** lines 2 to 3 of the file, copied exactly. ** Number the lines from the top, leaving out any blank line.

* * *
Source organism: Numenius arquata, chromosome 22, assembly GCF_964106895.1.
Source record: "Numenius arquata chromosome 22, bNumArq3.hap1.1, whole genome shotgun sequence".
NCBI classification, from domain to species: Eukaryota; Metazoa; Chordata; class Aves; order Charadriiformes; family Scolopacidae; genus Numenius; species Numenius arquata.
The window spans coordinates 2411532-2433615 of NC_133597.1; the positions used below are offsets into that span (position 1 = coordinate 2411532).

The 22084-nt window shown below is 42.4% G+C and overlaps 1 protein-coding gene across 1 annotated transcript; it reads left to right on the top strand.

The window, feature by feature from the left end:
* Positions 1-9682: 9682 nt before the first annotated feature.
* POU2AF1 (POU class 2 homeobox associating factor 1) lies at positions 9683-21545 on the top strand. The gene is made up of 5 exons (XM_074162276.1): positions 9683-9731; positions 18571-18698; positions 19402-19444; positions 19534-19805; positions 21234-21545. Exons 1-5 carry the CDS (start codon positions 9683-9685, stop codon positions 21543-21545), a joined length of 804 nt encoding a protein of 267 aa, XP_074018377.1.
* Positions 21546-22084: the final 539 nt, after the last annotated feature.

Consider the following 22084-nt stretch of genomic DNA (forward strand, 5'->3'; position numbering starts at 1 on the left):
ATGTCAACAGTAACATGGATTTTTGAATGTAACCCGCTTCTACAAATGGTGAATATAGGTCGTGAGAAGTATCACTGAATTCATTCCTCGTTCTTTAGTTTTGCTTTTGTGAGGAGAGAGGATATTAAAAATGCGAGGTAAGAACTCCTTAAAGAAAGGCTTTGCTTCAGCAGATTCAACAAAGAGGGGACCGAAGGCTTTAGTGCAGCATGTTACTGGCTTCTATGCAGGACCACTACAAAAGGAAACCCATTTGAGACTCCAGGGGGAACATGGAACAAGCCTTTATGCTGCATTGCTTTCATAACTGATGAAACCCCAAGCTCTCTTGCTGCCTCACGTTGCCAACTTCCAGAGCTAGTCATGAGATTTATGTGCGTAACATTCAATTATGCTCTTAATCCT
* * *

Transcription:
Source record: "Numenius arquata chromosome 22, bNumArq3.hap1.1, whole genome shotgun sequence".
NCBI classification, from domain to species: Eukaryota; Metazoa; Chordata; class Aves; order Charadriiformes; family Scolopacidae; genus Numenius; species Numenius arquata.